RALEIGH — The rancor that has swirled around the Wake County school board majority flared anew Tuesday as members ended the district's diversity policy, drawing angry shouts, a mass expulsion of protesters and three arrests.
As a series of board meetings stretched from midmorning into evening, opponents of the majority grew progressively angrier, realizing that the final vote wouldn't go their way. They made up the majority of the crowd and vented their displeasure.
"The nation's eyes have turned on us, and we've gone back 50 years tonight," said Diana Bader, a Cary parent and diversity policy supporter.
The most explosive moment came when protesters began chanting loudly in the hallway outside the board meeting. About 20 people banged on the walls and repeatedly chanted, "No resegregation in our town. Shut it down."
After the chanting had carried on about 10 minutes, board Chairman Ron Margiotta walked to the hallway, accompanied by police, to talk with the protesters.
Margiotta urged the crowd to show respect and stop interrupting the meeting. The protesters shouted back that the board members weren't listening to them.
Margiotta said he was giving them one chance. The protesters proceeded to start a new chant.
Police then lifted the protesters off the ground and removed them from the building. One person was arrested.
Two more protesters were arrested as they chanted outside the entrance to the school district's central administration building.
Dante Emmanuel Strobino, 28, of Raleigh was charged with second-degree trespassing, according to police reports, and transported to the Wake County jail. Protesters Duncan Edward Hardee, 21, of Asheville and Rakhee Shirish Vasthali, 22, of Fayetteville, were charged with resisting, delaying or obstructing a law enforcement officer.
"I thank the police officers for stopping a situation that could have gotten out of hand," Margiotta said.
Board member John Tedesco, who will be the chief architect of the community zone plan, said one of the protesters, a student from Enloe High School, scratched his car while slapping on posters that urged the majority to reconsider their decision.
Tedesco said he asked police not to arrest the student, but on one condition:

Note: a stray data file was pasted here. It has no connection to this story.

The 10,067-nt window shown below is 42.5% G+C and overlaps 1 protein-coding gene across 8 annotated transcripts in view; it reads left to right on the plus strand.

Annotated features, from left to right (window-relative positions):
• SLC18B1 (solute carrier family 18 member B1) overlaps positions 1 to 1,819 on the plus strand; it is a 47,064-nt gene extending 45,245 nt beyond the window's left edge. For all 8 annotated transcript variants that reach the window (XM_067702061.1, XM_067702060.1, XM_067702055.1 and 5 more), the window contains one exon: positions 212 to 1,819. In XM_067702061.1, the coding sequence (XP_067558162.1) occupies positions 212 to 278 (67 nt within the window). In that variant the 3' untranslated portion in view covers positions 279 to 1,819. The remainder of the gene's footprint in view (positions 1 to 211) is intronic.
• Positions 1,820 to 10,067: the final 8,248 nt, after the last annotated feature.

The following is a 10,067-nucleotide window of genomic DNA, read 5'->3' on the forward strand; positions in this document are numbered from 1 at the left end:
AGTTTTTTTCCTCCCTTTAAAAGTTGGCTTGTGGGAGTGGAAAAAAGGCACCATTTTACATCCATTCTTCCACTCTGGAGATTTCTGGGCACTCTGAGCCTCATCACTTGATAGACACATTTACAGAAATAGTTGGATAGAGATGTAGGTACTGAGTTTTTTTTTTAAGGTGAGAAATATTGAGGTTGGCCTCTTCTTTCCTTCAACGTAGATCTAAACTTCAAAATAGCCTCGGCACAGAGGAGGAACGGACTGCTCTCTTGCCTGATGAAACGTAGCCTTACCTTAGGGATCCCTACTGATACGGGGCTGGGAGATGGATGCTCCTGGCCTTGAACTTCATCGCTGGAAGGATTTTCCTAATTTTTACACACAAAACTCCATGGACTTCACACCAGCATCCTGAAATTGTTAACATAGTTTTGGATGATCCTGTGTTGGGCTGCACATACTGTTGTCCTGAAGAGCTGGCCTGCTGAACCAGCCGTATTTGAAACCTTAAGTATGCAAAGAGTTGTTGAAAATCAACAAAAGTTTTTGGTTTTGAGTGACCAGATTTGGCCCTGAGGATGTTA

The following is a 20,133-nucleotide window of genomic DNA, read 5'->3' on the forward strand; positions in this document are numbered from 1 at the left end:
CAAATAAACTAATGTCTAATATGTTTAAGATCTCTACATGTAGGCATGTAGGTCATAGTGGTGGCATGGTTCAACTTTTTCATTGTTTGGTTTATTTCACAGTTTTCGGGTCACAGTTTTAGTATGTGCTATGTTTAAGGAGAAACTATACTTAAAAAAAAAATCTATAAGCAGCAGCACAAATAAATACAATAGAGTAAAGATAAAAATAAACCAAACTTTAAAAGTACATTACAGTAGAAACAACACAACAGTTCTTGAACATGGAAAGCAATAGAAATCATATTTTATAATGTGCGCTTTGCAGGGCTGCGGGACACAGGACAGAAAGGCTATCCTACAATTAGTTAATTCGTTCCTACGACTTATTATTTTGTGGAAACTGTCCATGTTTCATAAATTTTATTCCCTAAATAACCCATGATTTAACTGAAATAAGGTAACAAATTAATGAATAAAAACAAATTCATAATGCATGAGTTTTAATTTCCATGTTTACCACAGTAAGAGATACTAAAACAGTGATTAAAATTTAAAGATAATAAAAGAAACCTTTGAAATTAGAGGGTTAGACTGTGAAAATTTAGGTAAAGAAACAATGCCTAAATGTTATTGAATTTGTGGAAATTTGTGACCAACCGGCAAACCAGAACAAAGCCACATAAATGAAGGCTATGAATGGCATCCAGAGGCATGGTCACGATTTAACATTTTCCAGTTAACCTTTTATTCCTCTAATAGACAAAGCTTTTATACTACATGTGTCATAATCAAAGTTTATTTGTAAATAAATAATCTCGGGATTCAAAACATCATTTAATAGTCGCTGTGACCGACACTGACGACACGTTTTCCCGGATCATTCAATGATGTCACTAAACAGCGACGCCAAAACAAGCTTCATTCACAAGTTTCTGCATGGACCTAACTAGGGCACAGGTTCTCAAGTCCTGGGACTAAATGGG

Tedesco, the student and the student's mother will sit down to talk.
A testy exchange
The tone inside the meeting room was also heated.
Margiotta told the Rev. Tom Rhodes, minister of the Unitarian Universalist Fellowship of Raleigh, that it was time to stop when his two minutes of speaking time were up.
"You'd put God in a box if you could," said Rhodes, head of the Wake County Clergy Coalition, a group of local clergy that had asked the board to delay Tuesday's vote.
Margiotta shot back that "as a member of the cloth, you should show some respect for other people."
During the board discussion leading to the vote, crowd members would shout out comments accusing members of the board majority of not having facts to abandon the diversity policy.
Earlier in the day, some people complained about security measures requiring admission tickets to get inside the meeting room. Margiotta said it was done for fire safety.
Security officers initially told people, some who had arrived as early as 8 a.m., that they'd have to stay in the building until 3 p.m. to keep their ticket. They later relented and let people leave.
Hours later, after the board cast its vote ending the diversity policy, Raleigh resident Neferti Byrd addressed them.
"May God have mercy on you for the things you've done this evening," she said. "There's no need for Jim Crow to return."
firstname.lastname@example.org or 919-829-4534